the Levant following the defeat of Turkish forces in Palestine at the
Battle of Megiddo in September 1918 and the capitulation of Turkey on 31
October.[115]
>
> During the 19 years that the West Bank, and the Gaza
> stip were occupied by the kingdoms of Jordan and Egypt,
> no one talked about a Palestinian state, not the Arab
> countries, not the United Nations, nobody! Nobody ever
> asked Jordan or Egypt to abdicate their ownership and give
> it to "the Palestinians." Not even the people who are now
> called Palestinians said anything about a Palestinian state
> or a Palestinian people, because nobody had ever heard of
> a Palestinian people. They were Egyptians and Jordanians.
>
> Most Arabs living in Palestine today are not indigenous
> to the region. It was not until after the Jews had
> changed deserts and swamps into a productive and thriving
> land that the Arabs started migrating there. The Jews
> did not displace anyone, because no one permanently
> resided there. The only "inhabitants" were nomadic
> Bedouin tribes passing through.
>


Umayyad rule (661–750 CE)

Under Umayyad rule, the Byzantine province of Palaestina Prima became
the administrative and military sub-province (jund) of Filastin - the
Arabic name for Palestine from that point forward. It formed part of the
larger province of ash-Sham (Arabic for Greater Syria). Jund Filastin
(Arabic جند فلسطين, literally "the army of Palestine") was a region
extending from the Sinai to the plain of Acre. Major towns included
Rafah, Caesarea, Gaza, Jaffa, Nablus and JerichoJund al-Urdunn
(literally "the army of Jordan") was a region to the north and east of
Filastin which included the cities of Acre, Bisan and Tiberias.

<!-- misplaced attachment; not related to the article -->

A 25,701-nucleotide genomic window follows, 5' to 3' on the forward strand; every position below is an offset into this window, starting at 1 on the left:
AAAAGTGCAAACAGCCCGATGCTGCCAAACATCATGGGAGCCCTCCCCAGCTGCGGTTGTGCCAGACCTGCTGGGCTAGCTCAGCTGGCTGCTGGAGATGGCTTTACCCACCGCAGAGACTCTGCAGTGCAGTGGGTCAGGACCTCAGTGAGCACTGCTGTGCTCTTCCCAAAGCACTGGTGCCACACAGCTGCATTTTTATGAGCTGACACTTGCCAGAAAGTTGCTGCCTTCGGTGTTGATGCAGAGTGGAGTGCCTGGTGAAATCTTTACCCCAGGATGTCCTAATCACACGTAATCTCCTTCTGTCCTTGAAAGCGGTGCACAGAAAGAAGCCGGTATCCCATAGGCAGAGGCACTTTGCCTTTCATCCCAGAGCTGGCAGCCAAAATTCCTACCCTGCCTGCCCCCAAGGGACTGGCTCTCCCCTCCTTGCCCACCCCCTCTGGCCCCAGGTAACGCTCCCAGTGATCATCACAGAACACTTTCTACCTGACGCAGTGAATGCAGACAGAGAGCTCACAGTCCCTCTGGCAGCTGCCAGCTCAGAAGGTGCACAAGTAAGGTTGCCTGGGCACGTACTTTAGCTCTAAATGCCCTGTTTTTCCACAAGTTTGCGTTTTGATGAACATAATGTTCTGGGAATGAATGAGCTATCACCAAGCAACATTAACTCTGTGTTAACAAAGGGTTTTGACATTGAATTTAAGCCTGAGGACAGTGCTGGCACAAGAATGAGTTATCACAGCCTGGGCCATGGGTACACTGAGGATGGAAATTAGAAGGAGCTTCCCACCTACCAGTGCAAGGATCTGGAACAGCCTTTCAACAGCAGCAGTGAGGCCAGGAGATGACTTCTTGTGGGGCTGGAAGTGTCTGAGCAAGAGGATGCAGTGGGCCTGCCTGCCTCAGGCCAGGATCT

In 691, Caliph Abd al-Malik ibn Marwan ordered that the Dome of the Rock
be built on the site where the Islamic prophet Muhammad is believed by
Muslims to have begun his nocturnal journey to heaven, on the Temple
Mount. About a decade afterward, Caliph Al-Walid I had the Al-Aqsa
Mosque built.

It was under Umayyad rule that Christians and Jews were granted the
official title of "Peoples of the Book" to underline the common
monotheistic roots they shared with Islam.

So most Americans living in the US today are not indigenous to the
region. The next time a Sioux, Crow, Navajo, or Apache comes to you
door, will you give him his land back? Or, will you, like many Hasidim
I have heard, claim that God gave you this land?

--
***************************************
* This is the Spammish Inquisition *
* Not Lumber Cartel Unit 75 [TINLC] *
* I am not SPEWS.ORG *
***************************************
 
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dorayme
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      01-03-2009
In article <(E-Mail Removed)>, (E-Mail Removed)
wrote:

> The Israelis are getting along fine with the Palestinians in the
> west bank


Cough, splutter,... there goes the coffee on the keyboard *again*...

--
dorayme
 
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dorayme
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      01-03-2009
In article <(E-Mail Removed)>,
sheldonlg <sheldonlg> wrote:

> (E-Mail Removed) wrote:
> > dorayme wrote:
> >
> >> You have swallowed the biased accounts in newspapers and
> >> TV. Your remarks about muslim propaganda are simply laughable, given
> >> your deafening silence on the propaganda machine for the Israelis.

> >
> > Who attacked who in 1848?

>
> 1948.
>
> >
> > Who attacked who in 1967?
> >
> > Who attacked who in 1973?
> >